metadox's picture

URW seems to have digitized at least 4 (!) different optical sizes of Helvetica, along with Helvetica Neue. (Here I'm talking about the Bold, since that's the weight I can remember seeing most in display type.)

Nimbus Sans T: This one is more like the Linotype digitizations I posted here, with heavier stroke weight and more dramatic curves on the 'R' and 'a'.

Nimbus Sans D: Intended for display -- this is what I used to make the sample.

Nimbus Sans P: The P is for Poster. Intended for even larger sizes! Looks like the glyphs are thinner still, and spaced more closely together by default.

Nimbus Sans L: Not sure what this is meant for, but it seems to resemble the text faces more than the display faces.

I think these are all based on the pre-Helvetica Neue designs, because in addition to this, URW also has many of the same optical variations of "Nimbus Sans Novus", which presumably is a digitization of Helvetica Neue (and has SC/OsF!?!).

Though I don't have a type designer's eye to tell you if these faces are well-digitized*, I am really liking the robustness of the Nimbus Sans family. Has any other foundry done this with their Helvetica equivalent?

* One weird thing with URW fonts, is that URW will (or at least would, at a time) provide the outlines to different licensees in their Ikarus format, and they can do things like alter the curves (maybe), metrics, kerning, hinting, etc. (definitely) in the process of generating T1's, so not all URW digital fonts you get are equal, especially if they came bundled with something else!

Mark Simonson's picture

Metadox, thanks for pointing out the various versions of Nimbus Sans. I had not looked at it very closely before, assuming it to be similar to the rest. I'm especially surprised to see that URW did the display versions, which match the old display versions of Helvetica.

As you point out, the display versions of Helvetica were distinctly different from the text versions (which are what nearly all of the digital versions--clones or not--are based on). It's too bad Linotype has not released such a version. Helvetica Neue is fine, but the old display version has some merits, especially for anyone trying to capture the look that made it so popular in the '60s and '70s. The text versions (or even Neue) don't do it.

I've often wondered why Linotype has never done a display version of Helvetica, and now I think I know why. In metal, the display version was only available from Haas, and all the "cold" display type (film fonts, rub downs, etc.) got their Helvetica from Haas, not Linotype. Linotype was traditionally a machine composition system used mainly for text even when they went to phototype. Linofilm Helvetica only went up to 36 point. Looking at it in one of my old specimen books, it looks exactly like Linotype's digital version. The Linotype metal version only went up to 14 point. So, that may be why Linotype has never released the display version--they never had it in the first place.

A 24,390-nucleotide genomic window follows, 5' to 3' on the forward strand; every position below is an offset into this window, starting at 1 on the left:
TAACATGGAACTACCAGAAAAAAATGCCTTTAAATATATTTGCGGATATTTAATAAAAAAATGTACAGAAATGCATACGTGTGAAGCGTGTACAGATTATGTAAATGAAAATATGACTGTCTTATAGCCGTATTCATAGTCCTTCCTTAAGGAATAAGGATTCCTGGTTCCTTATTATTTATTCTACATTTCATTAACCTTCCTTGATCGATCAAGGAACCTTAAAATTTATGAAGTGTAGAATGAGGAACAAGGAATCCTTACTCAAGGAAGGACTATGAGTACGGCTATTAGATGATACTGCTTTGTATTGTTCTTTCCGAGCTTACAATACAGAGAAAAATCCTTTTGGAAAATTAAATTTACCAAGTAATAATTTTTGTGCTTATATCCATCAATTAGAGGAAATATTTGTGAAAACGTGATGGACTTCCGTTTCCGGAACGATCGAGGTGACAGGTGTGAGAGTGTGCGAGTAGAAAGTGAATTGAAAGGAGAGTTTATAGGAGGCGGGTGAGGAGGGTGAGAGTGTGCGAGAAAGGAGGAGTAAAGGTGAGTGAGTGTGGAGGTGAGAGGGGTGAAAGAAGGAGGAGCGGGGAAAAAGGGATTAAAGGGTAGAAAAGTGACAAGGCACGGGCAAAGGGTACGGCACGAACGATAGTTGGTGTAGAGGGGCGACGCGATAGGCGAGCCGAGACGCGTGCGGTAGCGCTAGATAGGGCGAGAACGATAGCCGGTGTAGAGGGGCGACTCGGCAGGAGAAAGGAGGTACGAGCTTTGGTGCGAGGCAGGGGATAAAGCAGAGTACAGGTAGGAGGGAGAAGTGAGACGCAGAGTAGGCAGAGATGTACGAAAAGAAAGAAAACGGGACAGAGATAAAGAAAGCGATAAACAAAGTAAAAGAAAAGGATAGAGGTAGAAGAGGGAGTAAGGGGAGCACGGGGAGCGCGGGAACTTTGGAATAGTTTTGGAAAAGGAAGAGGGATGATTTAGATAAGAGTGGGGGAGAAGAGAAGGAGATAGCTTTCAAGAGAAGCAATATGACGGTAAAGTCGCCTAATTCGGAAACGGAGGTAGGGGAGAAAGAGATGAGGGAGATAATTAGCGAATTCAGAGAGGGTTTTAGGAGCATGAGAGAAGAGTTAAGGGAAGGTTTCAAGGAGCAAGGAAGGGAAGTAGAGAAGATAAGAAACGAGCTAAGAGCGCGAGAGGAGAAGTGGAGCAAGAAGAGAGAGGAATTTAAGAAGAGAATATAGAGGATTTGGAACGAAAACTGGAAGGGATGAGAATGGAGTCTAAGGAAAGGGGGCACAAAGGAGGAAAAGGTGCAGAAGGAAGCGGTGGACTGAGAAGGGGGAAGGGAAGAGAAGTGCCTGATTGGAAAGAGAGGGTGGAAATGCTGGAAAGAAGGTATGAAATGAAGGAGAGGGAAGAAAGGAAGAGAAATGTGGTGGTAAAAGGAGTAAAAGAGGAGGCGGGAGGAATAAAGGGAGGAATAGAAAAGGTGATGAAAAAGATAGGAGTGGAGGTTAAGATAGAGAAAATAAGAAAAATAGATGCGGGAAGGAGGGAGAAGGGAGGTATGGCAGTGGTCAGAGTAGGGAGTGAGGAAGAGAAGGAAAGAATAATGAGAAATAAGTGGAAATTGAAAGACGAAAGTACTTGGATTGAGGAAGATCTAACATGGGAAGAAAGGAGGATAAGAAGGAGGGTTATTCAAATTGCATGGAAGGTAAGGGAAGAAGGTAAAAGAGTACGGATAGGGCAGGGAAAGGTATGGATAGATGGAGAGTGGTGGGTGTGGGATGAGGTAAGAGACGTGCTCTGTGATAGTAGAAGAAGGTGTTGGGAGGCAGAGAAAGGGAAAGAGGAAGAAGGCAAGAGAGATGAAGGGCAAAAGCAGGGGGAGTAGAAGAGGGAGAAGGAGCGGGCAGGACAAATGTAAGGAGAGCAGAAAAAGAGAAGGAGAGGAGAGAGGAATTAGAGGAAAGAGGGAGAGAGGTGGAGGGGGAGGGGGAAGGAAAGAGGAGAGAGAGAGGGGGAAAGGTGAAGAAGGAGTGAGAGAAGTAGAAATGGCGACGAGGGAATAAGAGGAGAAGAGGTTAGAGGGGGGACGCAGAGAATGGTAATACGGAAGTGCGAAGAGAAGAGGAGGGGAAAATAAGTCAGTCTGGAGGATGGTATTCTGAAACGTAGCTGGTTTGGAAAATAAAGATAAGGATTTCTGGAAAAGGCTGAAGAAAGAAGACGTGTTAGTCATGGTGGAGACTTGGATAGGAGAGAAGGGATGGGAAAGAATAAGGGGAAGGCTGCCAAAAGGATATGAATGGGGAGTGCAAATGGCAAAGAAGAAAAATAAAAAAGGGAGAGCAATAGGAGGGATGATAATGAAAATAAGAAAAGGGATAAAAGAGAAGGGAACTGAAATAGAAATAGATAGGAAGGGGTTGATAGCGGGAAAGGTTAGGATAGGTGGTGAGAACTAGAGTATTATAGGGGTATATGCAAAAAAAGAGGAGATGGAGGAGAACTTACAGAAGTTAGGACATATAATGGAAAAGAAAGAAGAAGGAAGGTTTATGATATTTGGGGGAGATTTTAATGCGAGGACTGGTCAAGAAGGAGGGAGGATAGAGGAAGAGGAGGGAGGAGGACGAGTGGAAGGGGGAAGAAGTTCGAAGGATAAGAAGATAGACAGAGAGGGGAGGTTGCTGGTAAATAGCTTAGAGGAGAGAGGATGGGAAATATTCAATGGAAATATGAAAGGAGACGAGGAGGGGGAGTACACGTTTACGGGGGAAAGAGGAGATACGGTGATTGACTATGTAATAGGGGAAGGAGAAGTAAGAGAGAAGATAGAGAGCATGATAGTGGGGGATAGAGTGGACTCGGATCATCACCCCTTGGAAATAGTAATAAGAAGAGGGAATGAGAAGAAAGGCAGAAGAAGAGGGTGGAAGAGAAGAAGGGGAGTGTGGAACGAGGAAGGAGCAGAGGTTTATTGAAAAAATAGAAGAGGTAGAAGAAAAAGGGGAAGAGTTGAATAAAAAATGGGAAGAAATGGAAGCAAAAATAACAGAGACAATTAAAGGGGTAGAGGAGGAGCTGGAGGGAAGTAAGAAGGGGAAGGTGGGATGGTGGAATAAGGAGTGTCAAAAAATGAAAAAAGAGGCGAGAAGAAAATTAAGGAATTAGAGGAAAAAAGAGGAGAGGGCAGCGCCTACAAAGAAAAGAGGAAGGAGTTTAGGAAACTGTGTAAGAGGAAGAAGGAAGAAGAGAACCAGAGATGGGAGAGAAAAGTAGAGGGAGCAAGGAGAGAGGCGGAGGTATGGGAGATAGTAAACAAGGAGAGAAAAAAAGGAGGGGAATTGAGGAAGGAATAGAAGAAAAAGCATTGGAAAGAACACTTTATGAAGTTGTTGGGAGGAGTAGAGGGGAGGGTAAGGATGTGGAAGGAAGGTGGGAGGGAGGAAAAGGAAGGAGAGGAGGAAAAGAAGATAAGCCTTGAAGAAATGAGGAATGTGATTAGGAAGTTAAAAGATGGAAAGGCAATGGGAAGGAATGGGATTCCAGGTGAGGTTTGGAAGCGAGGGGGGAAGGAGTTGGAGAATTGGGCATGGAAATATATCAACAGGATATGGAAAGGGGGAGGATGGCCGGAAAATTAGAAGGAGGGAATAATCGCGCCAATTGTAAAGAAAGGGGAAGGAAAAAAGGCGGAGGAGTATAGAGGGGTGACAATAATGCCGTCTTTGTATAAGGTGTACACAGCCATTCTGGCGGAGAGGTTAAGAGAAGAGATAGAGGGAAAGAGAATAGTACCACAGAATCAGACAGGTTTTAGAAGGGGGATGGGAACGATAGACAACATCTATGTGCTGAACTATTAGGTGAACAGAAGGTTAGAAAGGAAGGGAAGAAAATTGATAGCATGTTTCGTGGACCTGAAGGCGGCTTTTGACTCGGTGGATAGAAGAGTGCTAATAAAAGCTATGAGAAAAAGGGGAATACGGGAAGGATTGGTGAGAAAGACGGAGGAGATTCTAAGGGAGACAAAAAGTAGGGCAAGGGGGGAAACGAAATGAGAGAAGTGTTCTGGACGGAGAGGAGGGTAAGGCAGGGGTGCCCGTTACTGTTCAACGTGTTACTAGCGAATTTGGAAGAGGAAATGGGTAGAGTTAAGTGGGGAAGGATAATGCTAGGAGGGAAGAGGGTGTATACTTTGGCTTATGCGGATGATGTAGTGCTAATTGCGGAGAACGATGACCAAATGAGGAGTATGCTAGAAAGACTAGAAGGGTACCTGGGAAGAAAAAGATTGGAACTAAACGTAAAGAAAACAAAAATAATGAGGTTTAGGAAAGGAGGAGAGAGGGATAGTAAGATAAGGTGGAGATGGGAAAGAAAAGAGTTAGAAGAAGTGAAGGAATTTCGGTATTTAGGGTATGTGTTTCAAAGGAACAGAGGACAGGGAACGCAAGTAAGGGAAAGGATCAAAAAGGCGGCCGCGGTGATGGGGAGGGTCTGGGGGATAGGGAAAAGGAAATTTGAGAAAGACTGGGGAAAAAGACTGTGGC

Mark Simonson's picture

I am currently trying to obtain type specimen sheets of the phototype clones of Helvetica.

Geoff, the book you want is Production for the Graphic Designer by James Craig. It was first published in the '70s. The list I compiled (above) is mainly from this book, which has several pages of specimens set from different manufacturers' equipment.

One caveat: The book has been updated, and the copy I have is one of the older editions. I don't know for sure if this section is in the current edition (after all, nobody uses phototypesetting machines anymore). Perhaps someone else here can confirm this. Otherwise, I would recommend getting it from a bookstore or library so you can examine the book and make sure the specimen pages are in it.

metadox's picture

That's fascinating about Linotype, Mark

Bald Condensed's picture

> Arial is one ugly face!

Well Helvetica is not exactly queen of the prom neither... :-)